Pietro Barilla was a genuine industrial pioneer. A personality ahead of his time: his trip to the United States in 1950 proved to be a watershed in the story not only of Barilla but also of the entire Italian food industry. He made a first-hand study of advertising, marketing techniques, the importance of product packaging and the retail chain system. The first outcome of this encounter with the new face of retail was the adoption of cardboard packaging for pasta. This was such a success that in 1952 the company abandoned bread production to concentrate all its resources on pasta, which it was soon distributing nationwide.
Pietro Barilla was also a trailblazer in advertising, thanks above all to his partnership with graphic designer Erberto Carboni, who was to create the company's logo - the brand framed within the oval – which, although revised several times, has survived down to the present. What's more, to increase brand notoriety, Pietro Barilla decided to concentrate on advertising, then just starting to appear on TV, and some of Italy's most famous actors of the time were recruited as spokespersons: Giorgio Albertazzi, future Nobel Prize for Literature Dario Fo, and singers Mina and Massimo Ranieri. The advertising put pasta firmly back in the center of Italian cuisine, while Barilla became the best-known, most popular Italian firm.
His inspiration came from the leading artists and intellectuals of the time. For example, the famous advertising claim "With Barilla pasta it's Sunday every day" originated over a table at the Bar Orologio in Parma, when Pietro was chatting with two of his friends: historic graphic designer Erberto Carboni and film critic Pietro Bianchi. Another TV commercial which had a very high impact and a revolutionary effect, and which is still referred to today as one of the finest of all Barilla commercials, was the “Rigatoni” video conceived and made thanks to the genius of film director Federico Fellini, a long-standing acquaintance of Pietro Barilla. His friends also included poet Attilio Bertolucci, screen writer Cesare Zavattini and journalist Orio Vergani. In 1987, the city of Parma awarded him the gold medal of the Premio Sant'Ilario, an honor conferred to those whose activities have helped improve the lives of individuals and the community or increase the city's prestige by distinguishing themselves in the arts, science, sport, industry or charitable work.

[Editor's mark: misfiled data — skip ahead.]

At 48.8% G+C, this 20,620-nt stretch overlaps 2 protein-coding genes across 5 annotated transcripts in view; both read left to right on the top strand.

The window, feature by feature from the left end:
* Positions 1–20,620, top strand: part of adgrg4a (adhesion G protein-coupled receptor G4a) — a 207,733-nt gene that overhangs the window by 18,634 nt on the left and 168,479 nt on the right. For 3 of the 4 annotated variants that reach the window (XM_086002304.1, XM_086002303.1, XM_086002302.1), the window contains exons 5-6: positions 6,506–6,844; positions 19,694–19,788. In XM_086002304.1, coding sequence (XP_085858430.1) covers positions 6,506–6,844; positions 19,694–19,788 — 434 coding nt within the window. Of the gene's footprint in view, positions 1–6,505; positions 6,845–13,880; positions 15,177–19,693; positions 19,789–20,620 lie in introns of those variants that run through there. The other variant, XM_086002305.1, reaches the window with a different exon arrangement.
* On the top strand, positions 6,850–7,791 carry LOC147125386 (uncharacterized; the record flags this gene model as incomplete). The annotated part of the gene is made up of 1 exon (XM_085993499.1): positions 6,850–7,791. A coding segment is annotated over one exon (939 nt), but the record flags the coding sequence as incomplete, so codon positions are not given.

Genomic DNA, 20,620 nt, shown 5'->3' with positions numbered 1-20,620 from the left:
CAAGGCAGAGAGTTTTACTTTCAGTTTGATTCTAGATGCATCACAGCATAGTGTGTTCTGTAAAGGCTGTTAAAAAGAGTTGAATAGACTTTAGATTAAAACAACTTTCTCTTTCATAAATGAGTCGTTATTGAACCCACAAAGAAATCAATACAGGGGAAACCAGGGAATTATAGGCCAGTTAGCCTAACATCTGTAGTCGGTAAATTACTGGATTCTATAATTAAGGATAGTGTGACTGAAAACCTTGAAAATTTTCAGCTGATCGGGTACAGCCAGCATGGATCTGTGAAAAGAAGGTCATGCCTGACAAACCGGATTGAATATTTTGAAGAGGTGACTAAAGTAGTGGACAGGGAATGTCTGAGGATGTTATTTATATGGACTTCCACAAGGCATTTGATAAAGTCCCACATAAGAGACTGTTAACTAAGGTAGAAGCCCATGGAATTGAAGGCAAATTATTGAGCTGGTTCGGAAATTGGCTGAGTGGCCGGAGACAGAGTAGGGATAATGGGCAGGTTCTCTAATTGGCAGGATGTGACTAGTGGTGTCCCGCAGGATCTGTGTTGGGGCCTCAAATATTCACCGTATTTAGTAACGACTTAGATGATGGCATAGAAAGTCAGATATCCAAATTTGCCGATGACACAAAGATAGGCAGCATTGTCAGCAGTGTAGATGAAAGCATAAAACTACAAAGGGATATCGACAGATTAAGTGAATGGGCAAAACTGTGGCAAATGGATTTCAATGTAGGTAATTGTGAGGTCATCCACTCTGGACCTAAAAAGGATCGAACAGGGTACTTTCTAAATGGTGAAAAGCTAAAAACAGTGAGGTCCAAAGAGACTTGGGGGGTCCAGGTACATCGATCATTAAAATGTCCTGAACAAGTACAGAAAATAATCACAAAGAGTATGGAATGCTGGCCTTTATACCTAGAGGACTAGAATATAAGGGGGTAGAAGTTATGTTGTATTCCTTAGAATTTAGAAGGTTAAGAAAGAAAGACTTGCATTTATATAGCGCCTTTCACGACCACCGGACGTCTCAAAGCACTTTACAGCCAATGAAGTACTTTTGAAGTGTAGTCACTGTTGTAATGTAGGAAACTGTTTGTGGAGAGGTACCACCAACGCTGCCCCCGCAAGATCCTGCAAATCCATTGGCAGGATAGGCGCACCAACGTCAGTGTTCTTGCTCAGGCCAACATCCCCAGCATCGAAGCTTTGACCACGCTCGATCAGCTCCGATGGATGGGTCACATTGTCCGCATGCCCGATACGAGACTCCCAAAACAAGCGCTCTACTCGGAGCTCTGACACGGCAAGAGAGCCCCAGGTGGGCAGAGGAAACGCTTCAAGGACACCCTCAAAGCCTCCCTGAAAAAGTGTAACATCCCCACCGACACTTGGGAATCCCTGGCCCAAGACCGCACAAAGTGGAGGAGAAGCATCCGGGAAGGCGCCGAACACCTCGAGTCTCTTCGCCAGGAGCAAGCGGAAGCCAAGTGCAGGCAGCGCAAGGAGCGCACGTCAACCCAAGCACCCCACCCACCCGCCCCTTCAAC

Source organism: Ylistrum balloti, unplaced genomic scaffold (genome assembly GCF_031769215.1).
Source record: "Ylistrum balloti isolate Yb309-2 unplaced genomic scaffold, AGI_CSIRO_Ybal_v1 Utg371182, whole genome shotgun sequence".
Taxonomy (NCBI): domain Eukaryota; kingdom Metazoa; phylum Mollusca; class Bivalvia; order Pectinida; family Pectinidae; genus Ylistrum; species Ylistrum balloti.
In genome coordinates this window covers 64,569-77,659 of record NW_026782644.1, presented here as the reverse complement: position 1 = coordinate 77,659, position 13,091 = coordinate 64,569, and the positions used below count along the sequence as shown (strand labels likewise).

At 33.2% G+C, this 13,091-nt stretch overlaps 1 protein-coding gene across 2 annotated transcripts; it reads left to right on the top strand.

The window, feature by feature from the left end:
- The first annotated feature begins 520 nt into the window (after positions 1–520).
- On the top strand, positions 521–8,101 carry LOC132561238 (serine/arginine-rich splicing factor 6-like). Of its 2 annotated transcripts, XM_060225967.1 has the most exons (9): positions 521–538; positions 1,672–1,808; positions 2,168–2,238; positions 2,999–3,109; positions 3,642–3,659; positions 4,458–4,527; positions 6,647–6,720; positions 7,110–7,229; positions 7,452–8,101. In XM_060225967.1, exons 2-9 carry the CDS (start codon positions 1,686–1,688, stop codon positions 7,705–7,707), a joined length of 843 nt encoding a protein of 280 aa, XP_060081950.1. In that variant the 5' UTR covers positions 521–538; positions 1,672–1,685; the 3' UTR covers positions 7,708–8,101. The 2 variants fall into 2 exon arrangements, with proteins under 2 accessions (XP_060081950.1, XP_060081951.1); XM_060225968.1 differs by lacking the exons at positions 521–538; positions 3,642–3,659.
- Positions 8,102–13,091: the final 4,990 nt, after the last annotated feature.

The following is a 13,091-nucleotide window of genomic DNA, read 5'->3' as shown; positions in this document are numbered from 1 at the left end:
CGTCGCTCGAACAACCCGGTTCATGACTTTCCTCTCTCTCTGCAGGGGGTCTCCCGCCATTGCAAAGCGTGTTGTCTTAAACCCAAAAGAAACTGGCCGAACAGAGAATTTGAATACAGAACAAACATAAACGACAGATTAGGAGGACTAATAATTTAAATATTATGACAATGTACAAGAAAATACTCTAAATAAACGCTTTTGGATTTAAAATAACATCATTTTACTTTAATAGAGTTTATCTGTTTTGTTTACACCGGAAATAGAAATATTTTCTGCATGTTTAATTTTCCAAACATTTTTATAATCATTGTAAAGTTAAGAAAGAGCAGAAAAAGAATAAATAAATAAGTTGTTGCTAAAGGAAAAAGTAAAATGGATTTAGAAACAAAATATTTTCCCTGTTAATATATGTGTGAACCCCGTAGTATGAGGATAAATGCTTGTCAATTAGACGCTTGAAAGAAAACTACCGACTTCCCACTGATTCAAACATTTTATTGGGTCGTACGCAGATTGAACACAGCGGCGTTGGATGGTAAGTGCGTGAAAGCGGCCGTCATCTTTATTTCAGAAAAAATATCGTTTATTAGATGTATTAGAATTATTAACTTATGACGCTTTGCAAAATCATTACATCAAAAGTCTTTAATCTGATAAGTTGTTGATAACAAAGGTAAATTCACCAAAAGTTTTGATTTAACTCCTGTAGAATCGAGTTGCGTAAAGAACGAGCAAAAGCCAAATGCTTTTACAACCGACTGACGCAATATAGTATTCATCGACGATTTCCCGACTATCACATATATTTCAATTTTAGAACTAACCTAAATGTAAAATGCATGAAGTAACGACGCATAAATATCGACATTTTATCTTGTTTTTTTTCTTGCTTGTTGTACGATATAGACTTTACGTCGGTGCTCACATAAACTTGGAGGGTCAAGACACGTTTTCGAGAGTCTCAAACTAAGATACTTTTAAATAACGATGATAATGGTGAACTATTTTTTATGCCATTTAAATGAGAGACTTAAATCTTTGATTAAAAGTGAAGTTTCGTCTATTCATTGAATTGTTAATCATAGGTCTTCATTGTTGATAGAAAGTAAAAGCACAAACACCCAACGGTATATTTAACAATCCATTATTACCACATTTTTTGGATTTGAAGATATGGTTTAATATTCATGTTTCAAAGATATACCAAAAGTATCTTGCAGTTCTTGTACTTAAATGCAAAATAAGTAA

As well as a great entrepreneur, Pietro Barilla was also an art connoisseur and cultural patron. He loved Parma and funded and promoted projects for the public good, which are now a historic and cultural heritage for all the city's people, and the community always supported him and rewarded him with its affection. The Parma Children's Hospital, for example, now bears his name. "Unconventional" collector: in his vision, art was interlinked with business and there was no disconnect between it and his work as an entrepreneur; it was part of the concept of the ideal company which he pursued. A large proportion of his collection is conserved at the Pedrignano plant in the outskirts of Parma. Quite fittingly, as on many occasions art has marked memorable events for the company: Pietro Cascella's piazza-sculpture, Campi di grano [Wheatfields] was commissioned immediately after the family regained control of the Barilla business in 1979. Similarly, Mario Ceroli's bronze horse is a homage to the first generation of the Barilla business, when horses used to pull the sacks of flour. However, the list of friendships with artists is long, from Renato Guttuso to Carlo Mattioli and from Giorgio Morandi to Giacomo Manzù and Marino Marini.
Pietro Barilla’s life has been full of challenges, successes and great achievements: the life of one of Italy's leading entrepreneurs of the 20th century.